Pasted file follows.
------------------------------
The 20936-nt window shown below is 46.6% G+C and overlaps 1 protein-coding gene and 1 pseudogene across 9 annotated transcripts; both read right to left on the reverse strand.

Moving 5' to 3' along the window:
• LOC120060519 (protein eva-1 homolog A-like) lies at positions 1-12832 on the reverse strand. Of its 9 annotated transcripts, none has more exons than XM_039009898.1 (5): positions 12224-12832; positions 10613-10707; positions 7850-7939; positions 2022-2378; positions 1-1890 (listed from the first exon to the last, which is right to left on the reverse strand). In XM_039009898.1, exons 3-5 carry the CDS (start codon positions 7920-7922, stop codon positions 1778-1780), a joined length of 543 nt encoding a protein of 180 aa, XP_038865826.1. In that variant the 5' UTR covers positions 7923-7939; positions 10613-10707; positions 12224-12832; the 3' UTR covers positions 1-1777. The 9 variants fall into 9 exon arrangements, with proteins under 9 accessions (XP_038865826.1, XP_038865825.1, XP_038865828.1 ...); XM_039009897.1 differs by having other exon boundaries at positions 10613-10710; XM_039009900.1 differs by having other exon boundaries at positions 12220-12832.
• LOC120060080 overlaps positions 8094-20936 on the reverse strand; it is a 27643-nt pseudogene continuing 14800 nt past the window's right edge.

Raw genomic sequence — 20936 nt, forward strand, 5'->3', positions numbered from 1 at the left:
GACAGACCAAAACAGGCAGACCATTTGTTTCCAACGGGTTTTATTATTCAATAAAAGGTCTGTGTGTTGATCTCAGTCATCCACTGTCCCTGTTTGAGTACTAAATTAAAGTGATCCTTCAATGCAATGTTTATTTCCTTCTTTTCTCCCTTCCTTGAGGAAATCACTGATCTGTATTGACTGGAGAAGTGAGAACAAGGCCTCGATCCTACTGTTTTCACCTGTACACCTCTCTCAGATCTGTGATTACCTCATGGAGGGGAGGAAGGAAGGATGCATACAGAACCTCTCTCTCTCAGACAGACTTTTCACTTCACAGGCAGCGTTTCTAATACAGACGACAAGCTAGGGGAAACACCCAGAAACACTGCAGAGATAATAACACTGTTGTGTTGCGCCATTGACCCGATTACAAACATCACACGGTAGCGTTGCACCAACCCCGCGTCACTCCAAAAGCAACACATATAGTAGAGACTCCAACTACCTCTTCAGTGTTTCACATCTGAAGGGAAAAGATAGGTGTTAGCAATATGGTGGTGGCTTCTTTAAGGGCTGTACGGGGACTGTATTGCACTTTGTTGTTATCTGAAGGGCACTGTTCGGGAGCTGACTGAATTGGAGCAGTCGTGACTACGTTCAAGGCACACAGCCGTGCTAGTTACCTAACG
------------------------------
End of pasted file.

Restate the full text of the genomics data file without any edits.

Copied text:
The 20936-nt window shown below is 46.6% G+C and overlaps 1 protein-coding gene and 1 pseudogene across 9 annotated transcripts; both read right to left on the reverse strand.

Moving 5' to 3' along the window:
• LOC120060519 (protein eva-1 homolog A-like) lies at positions 1-12832 on the reverse strand. Of its 9 annotated transcripts, none has more exons than XM_039009898.1 (5): positions 12224-12832; positions 10613-10707; positions 7850-7939; positions 2022-2378; positions 1-1890 (listed from the first exon to the last, which is right to left on the reverse strand). In XM_039009898.1, exons 3-5 carry the CDS (start codon positions 7920-7922, stop codon positions 1778-1780), a joined length of 543 nt encoding a protein of 180 aa, XP_038865826.1. In that variant the 5' UTR covers positions 7923-7939; positions 10613-10707; positions 12224-12832; the 3' UTR covers positions 1-1777. The 9 variants fall into 9 exon arrangements, with proteins under 9 accessions (XP_038865826.1, XP_038865825.1, XP_038865828.1 ...); XM_039009897.1 differs by having other exon boundaries at positions 10613-10710; XM_039009900.1 differs by having other exon boundaries at positions 12220-12832.
• LOC120060080 overlaps positions 8094-20936 on the reverse strand; it is a 27643-nt pseudogene continuing 14800 nt past the window's right edge.

Raw genomic sequence — 20936 nt, forward strand, 5'->3', positions numbered from 1 at the left:
GACAGACCAAAACAGGCAGACCATTTGTTTCCAACGGGTTTTATTATTCAATAAAAGGTCTGTGTGTTGATCTCAGTCATCCACTGTCCCTGTTTGAGTACTAAATTAAAGTGATCCTTCAATGCAATGTTTATTTCCTTCTTTTCTCCCTTCCTTGAGGAAATCACTGATCTGTATTGACTGGAGAAGTGAGAACAAGGCCTCGATCCTACTGTTTTCACCTGTACACCTCTCTCAGATCTGTGATTACCTCATGGAGGGGAGGAAGGAAGGATGCATACAGAACCTCTCTCTCTCAGACAGACTTTTCACTTCACAGGCAGCGTTTCTAATACAGACGACAAGCTAGGGGAAACACCCAGAAACACTGCAGAGATAATAACACTGTTGTGTTGCGCCATTGACCCGATTACAAACATCACACGGTAGCGTTGCACCAACCCCGCGTCACTCCAAAAGCAACACATATAGTAGAGACTCCAACTACCTCTTCAGTGTTTCACATCTGAAGGGAAAAGATAGGTGTTAGCAATATGGTGGTGGCTTCTTTAAGGGCTGTACGGGGACTGTATTGCACTTTGTTGTTATCTGAAGGGCACTGTTCGGGAGCTGACTGAATTGGAGCAGTCGTGACTACGTTCAAGGCACACAGCCGTGCTAGTTACCTAACG